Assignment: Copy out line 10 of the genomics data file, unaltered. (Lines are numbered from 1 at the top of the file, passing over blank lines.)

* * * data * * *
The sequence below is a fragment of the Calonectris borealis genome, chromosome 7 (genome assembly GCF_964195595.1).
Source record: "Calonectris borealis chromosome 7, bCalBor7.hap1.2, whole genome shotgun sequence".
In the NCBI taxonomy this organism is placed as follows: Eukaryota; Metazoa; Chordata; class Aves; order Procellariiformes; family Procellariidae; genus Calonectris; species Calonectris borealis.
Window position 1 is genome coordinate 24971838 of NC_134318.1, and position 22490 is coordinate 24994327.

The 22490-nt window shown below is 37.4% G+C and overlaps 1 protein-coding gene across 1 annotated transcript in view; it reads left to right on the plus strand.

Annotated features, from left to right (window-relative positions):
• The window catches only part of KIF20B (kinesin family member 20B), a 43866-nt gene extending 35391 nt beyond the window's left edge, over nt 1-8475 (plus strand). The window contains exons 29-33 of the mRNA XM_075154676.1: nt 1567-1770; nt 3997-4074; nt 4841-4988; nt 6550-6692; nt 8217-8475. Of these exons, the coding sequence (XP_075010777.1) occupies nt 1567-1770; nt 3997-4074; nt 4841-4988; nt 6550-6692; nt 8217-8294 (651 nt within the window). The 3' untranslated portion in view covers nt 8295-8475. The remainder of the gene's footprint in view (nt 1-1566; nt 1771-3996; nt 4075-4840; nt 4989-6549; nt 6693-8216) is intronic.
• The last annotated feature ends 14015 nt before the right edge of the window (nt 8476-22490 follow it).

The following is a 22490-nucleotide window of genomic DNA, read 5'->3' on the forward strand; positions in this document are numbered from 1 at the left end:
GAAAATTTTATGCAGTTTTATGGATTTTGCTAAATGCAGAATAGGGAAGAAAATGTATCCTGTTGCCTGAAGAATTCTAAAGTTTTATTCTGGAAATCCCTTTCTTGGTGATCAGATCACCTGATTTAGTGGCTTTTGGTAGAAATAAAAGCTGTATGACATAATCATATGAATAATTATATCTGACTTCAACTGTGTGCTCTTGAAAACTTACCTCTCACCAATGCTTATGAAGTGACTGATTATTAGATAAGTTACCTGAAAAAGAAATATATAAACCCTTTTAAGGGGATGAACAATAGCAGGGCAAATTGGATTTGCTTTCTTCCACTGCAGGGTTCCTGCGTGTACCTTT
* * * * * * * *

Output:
GAAAATTTTATGCAGTTTTATGGATTTTGCTAAATGCAGAATAGGGAAGAAAATGTATCCTGTTGCCTGAAGAATTCTAAAGTTTTATTCTGGAAATCCCTTTCTTGGTGATCAGATCACCTGATTTAGTGGCTTTTGGTAGAAATAAAAGCTGTATGACATAATCATATGAATAATTATATCTGACTTCAACTGTGTGCTCTTGAAAACTTACCTCTCACCAATGCTTATGAAGTGACTGATTATTAGATAAGTTACCTGAAAAAGAAATATATAAACCCTTTTAAGGGGATGAACAATAGCAGGGCAAATTGGATTTGCTTTCTTCCACTGCAGGGTTCCTGCGTGTACCTTT